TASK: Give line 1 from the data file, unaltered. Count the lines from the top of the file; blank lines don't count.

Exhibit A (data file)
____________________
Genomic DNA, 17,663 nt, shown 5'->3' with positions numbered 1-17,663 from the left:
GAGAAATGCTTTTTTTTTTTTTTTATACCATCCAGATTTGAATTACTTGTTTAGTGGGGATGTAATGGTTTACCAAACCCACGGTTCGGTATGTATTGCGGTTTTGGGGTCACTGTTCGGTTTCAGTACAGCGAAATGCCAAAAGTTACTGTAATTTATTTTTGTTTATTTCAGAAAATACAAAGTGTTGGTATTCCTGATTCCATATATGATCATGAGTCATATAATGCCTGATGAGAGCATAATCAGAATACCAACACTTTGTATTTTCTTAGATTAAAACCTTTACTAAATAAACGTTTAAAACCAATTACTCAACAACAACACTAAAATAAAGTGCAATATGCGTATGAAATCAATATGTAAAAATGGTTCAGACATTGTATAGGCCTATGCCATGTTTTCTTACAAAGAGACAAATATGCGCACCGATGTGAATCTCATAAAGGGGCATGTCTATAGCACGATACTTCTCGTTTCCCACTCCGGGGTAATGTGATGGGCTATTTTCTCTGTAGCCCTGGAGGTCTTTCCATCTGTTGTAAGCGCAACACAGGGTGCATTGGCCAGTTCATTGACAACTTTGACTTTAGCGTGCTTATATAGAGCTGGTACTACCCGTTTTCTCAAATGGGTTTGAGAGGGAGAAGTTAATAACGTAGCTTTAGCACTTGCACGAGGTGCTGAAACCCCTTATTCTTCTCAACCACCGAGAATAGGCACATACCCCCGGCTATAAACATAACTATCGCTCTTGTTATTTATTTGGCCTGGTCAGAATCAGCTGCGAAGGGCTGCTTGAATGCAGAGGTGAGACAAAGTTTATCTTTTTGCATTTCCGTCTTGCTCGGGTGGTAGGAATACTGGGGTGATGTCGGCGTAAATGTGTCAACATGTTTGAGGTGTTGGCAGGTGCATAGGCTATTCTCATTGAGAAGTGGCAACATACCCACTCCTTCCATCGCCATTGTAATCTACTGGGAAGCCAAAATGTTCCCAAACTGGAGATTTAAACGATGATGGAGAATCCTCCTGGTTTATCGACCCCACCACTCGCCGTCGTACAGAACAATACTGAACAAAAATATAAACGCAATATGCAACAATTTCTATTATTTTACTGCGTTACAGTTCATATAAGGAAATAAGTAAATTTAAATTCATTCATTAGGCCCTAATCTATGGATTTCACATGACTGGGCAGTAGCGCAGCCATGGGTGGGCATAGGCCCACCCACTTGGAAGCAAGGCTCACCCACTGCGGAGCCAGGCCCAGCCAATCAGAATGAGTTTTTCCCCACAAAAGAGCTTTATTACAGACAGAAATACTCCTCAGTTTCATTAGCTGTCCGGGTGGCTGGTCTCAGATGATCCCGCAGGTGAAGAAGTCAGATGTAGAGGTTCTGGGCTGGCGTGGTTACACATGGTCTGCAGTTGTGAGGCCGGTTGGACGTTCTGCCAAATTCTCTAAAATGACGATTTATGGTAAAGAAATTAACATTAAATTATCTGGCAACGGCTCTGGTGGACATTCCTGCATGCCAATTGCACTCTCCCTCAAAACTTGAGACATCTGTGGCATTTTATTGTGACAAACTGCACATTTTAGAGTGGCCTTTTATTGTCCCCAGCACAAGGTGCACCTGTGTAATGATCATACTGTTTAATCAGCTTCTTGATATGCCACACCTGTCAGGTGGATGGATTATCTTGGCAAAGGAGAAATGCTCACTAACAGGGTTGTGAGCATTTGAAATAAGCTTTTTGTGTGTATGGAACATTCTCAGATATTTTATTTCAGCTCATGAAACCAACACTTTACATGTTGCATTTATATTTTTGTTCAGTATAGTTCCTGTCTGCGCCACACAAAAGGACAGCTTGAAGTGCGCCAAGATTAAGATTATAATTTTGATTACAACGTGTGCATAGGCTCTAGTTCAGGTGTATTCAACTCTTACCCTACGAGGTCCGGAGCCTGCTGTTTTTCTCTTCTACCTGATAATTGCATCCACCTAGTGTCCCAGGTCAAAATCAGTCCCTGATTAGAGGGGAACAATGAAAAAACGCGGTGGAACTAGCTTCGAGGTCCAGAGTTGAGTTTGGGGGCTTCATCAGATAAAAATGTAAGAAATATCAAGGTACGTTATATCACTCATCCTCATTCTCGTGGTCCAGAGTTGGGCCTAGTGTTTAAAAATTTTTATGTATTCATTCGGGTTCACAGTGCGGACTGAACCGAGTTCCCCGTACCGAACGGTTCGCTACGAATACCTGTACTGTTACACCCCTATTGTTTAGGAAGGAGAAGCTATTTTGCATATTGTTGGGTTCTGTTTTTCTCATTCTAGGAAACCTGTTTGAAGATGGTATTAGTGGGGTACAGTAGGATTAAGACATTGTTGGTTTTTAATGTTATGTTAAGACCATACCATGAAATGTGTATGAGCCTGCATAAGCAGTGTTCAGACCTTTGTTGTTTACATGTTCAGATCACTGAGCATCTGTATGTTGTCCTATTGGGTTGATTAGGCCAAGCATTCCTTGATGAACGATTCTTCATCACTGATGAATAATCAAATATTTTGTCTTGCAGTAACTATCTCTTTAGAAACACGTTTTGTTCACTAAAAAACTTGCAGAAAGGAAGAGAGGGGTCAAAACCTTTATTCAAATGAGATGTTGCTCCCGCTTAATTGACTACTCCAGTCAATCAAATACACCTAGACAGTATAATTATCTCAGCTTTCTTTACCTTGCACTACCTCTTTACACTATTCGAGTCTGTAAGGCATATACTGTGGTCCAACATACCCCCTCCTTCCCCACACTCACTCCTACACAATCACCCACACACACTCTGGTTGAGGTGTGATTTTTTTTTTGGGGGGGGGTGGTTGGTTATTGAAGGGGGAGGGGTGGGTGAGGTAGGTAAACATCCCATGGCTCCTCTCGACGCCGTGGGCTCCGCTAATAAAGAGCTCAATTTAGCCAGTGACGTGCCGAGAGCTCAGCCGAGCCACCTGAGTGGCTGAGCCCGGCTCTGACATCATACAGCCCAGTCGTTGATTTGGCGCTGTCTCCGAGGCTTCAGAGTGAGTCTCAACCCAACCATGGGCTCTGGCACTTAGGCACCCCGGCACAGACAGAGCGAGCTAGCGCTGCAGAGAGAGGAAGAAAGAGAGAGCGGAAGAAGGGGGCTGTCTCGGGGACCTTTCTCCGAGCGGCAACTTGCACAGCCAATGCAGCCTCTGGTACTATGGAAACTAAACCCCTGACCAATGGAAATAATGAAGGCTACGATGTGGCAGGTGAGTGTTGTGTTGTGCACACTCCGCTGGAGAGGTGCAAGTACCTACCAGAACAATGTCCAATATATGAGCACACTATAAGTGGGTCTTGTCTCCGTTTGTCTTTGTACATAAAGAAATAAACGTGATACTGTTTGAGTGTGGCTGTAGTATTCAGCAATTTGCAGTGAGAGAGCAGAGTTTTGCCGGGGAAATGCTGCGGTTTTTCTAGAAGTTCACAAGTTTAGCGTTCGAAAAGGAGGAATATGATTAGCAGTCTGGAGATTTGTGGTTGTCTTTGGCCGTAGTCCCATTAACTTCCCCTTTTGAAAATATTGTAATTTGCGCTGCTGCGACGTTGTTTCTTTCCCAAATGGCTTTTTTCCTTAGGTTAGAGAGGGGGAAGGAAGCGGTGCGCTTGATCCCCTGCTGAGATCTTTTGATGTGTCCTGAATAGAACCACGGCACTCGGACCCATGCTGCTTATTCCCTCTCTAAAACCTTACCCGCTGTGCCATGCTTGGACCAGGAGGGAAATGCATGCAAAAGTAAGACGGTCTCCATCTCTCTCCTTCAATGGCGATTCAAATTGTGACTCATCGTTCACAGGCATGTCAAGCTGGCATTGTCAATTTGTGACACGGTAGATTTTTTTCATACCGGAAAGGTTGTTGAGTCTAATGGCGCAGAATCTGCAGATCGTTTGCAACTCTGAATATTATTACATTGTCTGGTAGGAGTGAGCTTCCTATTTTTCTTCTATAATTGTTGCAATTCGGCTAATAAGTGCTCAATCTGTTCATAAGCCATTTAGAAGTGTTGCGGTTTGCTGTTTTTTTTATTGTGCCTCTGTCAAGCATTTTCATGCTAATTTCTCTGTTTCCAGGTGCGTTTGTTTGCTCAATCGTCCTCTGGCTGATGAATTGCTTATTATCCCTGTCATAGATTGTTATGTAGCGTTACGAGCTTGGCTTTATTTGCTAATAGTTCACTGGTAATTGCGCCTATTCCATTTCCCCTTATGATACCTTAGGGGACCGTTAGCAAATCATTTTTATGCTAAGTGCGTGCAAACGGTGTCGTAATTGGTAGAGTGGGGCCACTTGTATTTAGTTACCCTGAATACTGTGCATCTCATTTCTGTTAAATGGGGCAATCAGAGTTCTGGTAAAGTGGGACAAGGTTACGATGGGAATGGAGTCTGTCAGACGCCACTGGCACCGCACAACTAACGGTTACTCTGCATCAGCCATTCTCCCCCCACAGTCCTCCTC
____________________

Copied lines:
Genomic DNA, 17,663 nt, shown 5'->3' with positions numbered 1-17,663 from the left: